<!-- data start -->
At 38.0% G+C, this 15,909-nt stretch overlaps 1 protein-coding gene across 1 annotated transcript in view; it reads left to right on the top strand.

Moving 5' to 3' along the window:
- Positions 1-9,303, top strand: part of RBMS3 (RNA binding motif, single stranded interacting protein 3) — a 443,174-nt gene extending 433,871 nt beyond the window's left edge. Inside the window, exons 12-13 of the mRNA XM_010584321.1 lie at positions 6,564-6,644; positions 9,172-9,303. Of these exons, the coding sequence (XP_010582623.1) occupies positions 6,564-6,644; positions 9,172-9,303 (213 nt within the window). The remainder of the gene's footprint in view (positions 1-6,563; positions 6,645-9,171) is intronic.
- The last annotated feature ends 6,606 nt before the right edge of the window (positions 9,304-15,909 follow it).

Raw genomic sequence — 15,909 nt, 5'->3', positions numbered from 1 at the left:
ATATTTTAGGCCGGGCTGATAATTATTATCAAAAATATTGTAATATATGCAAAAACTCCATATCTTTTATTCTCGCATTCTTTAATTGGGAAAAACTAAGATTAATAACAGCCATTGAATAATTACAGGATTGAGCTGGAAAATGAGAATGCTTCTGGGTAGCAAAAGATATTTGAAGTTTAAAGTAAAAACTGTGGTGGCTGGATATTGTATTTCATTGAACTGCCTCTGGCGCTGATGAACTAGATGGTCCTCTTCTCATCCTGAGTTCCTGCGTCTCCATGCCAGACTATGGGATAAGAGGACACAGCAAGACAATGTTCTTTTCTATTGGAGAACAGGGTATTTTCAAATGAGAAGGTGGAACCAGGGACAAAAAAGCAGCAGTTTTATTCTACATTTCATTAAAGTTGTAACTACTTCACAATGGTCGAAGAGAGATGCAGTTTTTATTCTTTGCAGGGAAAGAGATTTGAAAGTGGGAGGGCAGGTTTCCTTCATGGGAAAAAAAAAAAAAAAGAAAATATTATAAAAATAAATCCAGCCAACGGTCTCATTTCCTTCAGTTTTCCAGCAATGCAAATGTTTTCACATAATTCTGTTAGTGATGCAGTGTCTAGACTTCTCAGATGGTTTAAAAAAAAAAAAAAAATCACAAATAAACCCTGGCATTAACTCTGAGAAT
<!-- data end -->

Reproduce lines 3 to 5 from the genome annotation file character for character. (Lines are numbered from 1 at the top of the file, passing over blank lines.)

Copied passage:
- Positions 1-9,303, top strand: part of RBMS3 (RNA binding motif, single stranded interacting protein 3) — a 443,174-nt gene extending 433,871 nt beyond the window's left edge. Inside the window, exons 12-13 of the mRNA XM_010584321.1 lie at positions 6,564-6,644; positions 9,172-9,303. Of these exons, the coding sequence (XP_010582623.1) occupies positions 6,564-6,644; positions 9,172-9,303 (213 nt within the window). The remainder of the gene's footprint in view (positions 1-6,563; positions 6,645-9,171) is intronic.
- The last annotated feature ends 6,606 nt before the right edge of the window (positions 9,304-15,909 follow it).

Raw genomic sequence — 15,909 nt, 5'->3', positions numbered from 1 at the left: